top of page
  • louisestgermain

Advocating for Patient Safety: Reaching out to MEPs for improved thrombosis and hemostasis Care

Welcome back to the ETHA blog!

Building relationships with MEPs about thrombosis and hemostasis

In this post, we will explore how doctors, scientists and clinicians in bleeding and clotting disorders can effectively reach out to the offices of Members of the European Parliament (MEPs) in the European Union. Our focus will be on advocating for appropriate patient safety protocols, adherence to VTE risk assessments, and promoting strategies for preventing blood clots. By engaging with MEPs, we can work together to enhance thrombosis and hemostasis care across Europe.


Why Engage with MEPs?


MEPs play a crucial role in shaping healthcare policies and legislation within the European Union. By engaging with these representatives, doctors and scientists in bleeding and clotting disorders have a unique opportunity to advocate for necessary changes and improvements in patient care. Through informed dialogue and evidence-based recommendations, we can encourage MEPs to support initiatives that prioritize patient safety and promote effective clot prevention strategies.


Understanding the MEP Landscape: Before reaching out to MEPs, it's important to familiarize yourself with the key players and relevant committees. Research and identify MEPs who have expressed interest in healthcare, public health, or related issues. Take note of their party affiliations and previous voting records on topics relevant to thrombosis and hemostasis care.


Crafting a Clear and Compelling Message: When communicating with MEPs, it is crucial to convey your message concisely and effectively. Clearly state your advocacy goals, emphasizing the importance of patient safety, adherence to VTE risk assessment, and the implementation of clot prevention strategies. Back your claims with scientific evidence and real-world examples, demonstrating the impact of improved thrombosis and hemostasis care on patient outcomes and healthcare systems.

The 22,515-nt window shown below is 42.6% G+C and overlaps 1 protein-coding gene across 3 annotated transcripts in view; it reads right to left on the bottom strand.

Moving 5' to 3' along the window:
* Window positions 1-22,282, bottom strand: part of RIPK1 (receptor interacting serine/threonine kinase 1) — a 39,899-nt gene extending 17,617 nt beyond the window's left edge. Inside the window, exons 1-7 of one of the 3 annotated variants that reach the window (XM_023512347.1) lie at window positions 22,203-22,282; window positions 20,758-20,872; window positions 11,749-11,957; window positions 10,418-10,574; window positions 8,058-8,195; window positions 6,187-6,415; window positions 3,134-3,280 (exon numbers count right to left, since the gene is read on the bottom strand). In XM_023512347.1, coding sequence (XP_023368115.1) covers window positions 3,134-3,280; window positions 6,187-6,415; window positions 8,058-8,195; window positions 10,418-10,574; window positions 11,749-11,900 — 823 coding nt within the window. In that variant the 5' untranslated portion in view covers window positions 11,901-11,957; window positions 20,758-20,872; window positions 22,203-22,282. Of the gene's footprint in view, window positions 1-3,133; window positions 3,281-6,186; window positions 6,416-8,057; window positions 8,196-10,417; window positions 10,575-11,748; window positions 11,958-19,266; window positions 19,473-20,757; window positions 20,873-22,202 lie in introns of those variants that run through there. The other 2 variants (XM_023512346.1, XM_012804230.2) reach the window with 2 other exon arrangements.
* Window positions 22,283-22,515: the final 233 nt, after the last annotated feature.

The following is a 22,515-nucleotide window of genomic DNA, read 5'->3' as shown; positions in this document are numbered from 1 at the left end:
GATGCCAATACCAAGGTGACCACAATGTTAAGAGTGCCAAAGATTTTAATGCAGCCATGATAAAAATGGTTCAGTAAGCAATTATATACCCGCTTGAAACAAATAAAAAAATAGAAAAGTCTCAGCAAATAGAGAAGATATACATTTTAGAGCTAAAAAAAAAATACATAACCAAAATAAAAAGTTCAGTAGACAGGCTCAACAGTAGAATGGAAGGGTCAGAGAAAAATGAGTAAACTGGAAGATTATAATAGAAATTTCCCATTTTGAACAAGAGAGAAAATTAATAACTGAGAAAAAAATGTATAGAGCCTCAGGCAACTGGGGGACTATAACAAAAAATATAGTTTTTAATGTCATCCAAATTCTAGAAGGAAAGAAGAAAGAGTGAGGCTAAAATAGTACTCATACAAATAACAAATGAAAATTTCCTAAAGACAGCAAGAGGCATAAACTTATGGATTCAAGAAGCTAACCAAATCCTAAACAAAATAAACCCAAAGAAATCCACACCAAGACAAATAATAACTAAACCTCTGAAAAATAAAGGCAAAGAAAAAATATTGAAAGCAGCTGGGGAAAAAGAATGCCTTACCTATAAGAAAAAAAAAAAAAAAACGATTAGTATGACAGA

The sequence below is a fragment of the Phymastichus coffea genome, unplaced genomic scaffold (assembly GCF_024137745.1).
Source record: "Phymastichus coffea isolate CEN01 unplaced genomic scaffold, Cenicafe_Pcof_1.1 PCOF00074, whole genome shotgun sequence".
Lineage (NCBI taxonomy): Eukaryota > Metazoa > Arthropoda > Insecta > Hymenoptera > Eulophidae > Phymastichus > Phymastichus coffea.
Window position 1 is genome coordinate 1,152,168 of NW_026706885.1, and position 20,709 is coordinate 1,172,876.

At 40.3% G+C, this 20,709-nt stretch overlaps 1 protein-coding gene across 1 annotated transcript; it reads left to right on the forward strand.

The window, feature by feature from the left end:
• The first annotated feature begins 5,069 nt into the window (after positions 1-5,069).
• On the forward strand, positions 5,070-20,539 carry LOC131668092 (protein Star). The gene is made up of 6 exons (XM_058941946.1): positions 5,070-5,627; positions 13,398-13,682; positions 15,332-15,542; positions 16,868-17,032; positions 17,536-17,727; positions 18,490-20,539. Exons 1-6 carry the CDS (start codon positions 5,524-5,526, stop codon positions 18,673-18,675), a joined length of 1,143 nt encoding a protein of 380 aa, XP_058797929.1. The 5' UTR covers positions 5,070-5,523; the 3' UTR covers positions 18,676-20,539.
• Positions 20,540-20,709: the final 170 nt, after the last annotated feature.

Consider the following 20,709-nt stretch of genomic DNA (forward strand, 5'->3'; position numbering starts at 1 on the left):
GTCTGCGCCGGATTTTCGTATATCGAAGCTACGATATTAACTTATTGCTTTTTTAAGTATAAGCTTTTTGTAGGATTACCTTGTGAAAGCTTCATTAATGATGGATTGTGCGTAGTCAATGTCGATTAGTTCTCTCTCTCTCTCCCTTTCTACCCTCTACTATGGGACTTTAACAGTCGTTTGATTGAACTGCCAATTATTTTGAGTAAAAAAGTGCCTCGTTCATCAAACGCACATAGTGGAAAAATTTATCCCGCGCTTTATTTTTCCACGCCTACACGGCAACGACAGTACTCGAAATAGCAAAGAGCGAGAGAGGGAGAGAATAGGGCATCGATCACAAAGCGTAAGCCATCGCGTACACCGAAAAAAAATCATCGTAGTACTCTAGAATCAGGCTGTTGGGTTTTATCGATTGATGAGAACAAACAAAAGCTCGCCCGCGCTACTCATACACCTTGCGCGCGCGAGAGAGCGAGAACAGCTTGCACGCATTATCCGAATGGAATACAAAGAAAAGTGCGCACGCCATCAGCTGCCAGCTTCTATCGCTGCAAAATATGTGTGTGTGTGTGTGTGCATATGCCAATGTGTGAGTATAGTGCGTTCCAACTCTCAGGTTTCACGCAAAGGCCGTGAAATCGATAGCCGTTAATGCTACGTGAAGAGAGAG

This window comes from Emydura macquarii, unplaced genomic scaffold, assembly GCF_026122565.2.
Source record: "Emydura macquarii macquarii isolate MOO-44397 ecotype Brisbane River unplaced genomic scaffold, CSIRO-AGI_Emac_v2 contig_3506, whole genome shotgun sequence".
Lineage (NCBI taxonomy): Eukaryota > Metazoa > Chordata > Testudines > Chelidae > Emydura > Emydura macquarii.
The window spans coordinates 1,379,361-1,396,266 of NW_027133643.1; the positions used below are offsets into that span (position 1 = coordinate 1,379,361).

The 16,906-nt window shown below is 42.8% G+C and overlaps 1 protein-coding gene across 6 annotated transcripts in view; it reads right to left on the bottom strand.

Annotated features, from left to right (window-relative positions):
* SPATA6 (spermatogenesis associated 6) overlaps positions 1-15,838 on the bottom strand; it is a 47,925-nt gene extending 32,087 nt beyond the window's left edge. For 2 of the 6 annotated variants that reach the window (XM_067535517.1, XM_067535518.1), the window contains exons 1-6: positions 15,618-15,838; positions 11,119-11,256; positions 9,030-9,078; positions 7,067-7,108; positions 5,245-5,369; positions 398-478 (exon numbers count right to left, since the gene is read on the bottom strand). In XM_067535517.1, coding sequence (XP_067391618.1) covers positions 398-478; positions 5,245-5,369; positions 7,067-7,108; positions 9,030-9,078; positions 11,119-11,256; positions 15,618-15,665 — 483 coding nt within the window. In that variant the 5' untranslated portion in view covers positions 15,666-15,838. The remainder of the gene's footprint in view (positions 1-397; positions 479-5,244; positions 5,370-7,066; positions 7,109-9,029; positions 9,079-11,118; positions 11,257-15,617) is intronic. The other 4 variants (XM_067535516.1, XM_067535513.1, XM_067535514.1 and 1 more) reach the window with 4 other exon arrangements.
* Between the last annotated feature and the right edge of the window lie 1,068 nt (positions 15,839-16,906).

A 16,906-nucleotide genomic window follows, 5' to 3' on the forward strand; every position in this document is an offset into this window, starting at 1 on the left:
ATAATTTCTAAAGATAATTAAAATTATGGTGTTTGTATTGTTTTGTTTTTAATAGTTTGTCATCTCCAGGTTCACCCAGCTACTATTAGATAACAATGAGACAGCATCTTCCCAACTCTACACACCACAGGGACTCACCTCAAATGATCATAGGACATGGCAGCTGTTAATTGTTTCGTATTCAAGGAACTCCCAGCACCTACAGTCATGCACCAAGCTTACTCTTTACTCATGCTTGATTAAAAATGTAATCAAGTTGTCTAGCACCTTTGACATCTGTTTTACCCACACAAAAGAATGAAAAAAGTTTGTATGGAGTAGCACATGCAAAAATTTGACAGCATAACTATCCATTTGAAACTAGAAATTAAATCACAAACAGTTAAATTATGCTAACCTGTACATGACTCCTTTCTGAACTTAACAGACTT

Building Relationships: Building relationships with MEPs and their staff is key to fostering meaningful engagement. Attend healthcare-related events, both in-person and virtual, where you can interact with MEPs directly or their assistants. Share your expertise, provide educational materials, and offer to serve as a resource for any questions they may have. By establishing yourself as a knowledgeable and reliable source, you can become a trusted advocate for improved thrombosis and hemostasis care.


Collaborating with Patient Advocacy Groups: Working alongside patient advocacy groups can amplify your message and lend additional weight to your advocacy efforts. Collaborate with these groups to develop joint initiatives, raise awareness about thrombosis and hemostasis issues, and advocate for patient safety protocols. The collective voice of doctors, scientists, and patient advocates can be a powerful force in influencing policy decisions and effecting change.


Follow-Up and Continued Engagement: After initial contact, follow up with MEPs to maintain an ongoing dialogue. Provide them with additional resources, such as research papers, policy briefs, or reports, to reinforce your position and keep them updated on relevant developments. Attend committee meetings or hearings related to thrombosis and hemostasis care whenever possible, and seize opportunities to provide expert testimony or insights.


Engaging with MEPs is a critical step towards achieving improved thrombosis and hemostasis care in the European Union. By effectively communicating with these policymakers, advocating for appropriate patient safety protocols, promoting VTE risk assessment adherence, and emphasizing the importance of clot prevention strategies, doctors and scientists can drive positive change and ensure better outcomes for patients. Together, let's make our voices heard and build a future where thrombosis and hemostasis care are prioritized across Europe.


7 views0 comments

Comments


bottom of page